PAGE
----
9. Minimize your training time. Don’t feel that every ride must be an hour long. If you can only squeeze in a 15- or 20-minute after-work session, do it. You can spend more time in the saddle on the weekend.
10. Use the buddy system. Trade off horse responsibilities with family members or just-as-busy barn buddies. On days you can’t get to the barn, ask your buddy to groom and longe/turn out your horse, doing the same for him or her.
11. Half-lease your horse. If you only can ride three times a week, half-lease your horse. Find someone who’s trustworthy, and who’s at a similar proficiency level. Charge half your monthly board and expenses for the privilege of riding your horse three days a week, according to an agreed-upon schedule. You’ll not only shed your I-can’t-get-to-the-barn guilt, but you’ll also save some money!
12. Get help. Hire help for the time-gobbling daily/weekly chores. Since your goal is to find time blocks for riding–which translates into hours–think about what takes those blocks away from your day, then wrangle a way for someone else to handle them. For instance, bring your lunch to work every day, and apply the money you save toward hiring a twice-a-month house-cleaning service.
13. Triage. Analyze chores to see what could be eliminated, or could be handled on a less regular basis. Example: Get your kids to fold and put away their own laundry, so you can go to the barn!
14. Make your riding time quality time. Since you have limited time to ride, minimize those gabs with your barn buddies, which eat up valuable time. Use your warm-ups and cool-downs to accomplish something. For instance, incorporate simple flexibility exercises in your warm-up/cool-down routines.
15. “Ride” even when you can’t. Perform riding-specific exercises and visualization techniques when you can’t get to the barn. Doing so will improve your in-the-saddle time, by working riding-specific muscles, and by preparing you mentally for your next ride. Watch training videos, and read horse books and magazines on your off days, so you’ll have something to work toward when you get back in the saddle.
16. Take days off. If you have to skip two or three days of riding, don’t get discouraged. Instead, use this to your advantage by planning a more intense, high-quality riding session before or after. Then, instead of feeling bad about not riding, you can feel good, knowing that you made the best of a less-than-ideal situation.
17. Plan. Use these tips to safeguard precious time: (A) if you realize your tack needs repair, immediately attend to it, so you won’t delay your next ride; (B) if you must go from work to the barn, bring in a week’s worth of riding clothes at a time, so you eliminate the “I forgot my clothes” excuse; (C) always keep your tack and grooming equipment easily accessible, so you don’t waste precious time digging around for a needed item; and (D) establish a routine, so everything surrounding each ride is streamlined and efficient.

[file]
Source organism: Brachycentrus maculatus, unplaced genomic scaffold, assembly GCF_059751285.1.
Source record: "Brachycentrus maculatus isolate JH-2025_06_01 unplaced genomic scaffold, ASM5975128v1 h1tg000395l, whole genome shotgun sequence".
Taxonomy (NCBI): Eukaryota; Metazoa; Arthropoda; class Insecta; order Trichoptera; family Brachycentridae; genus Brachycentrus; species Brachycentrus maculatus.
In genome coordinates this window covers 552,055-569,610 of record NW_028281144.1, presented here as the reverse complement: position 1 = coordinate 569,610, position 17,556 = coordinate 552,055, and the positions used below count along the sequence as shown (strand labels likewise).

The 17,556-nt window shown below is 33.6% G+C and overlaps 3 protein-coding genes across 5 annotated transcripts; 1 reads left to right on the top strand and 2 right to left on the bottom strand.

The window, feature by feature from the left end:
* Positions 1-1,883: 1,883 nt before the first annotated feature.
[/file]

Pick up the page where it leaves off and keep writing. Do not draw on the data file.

18. Set goals. When you have the date of an important ride or competition circled on your calendar, you’ll find it easy to motivate yourself to find riding opportunities. As the crucial day nears, you can justify arranging other parts of your life around your horse for a change–you’ve earned it with your dedication. Afterward, reduce your riding time, to take care of aspects of your life you might have ignored, then identify another goal to build toward.
19. Give your horse life a jumpstart. Maybe you’re using your “no time to ride” excuse to avoid a sad reality–maybe you don’t want to ride. Analyze your horse life. Are you bored with your same old routine? If so, a change might be just what you need. Idea: Try a lesson or clinic in a horse sport that’s new to you. It could provide just the spark you need.
20. Keep it fun. When time-pressures intensify, it’s easy to think of your horse as one more chore to attend to. Banish that thought! Remember why you got into riding in the first place–for fun and enjoyment! Thousands of horseless folks would gladly trade places with you, even on your most hectic day. Sometimes, the best antidote to an overwhelmed day is some “carrot time” with your equine compadre. n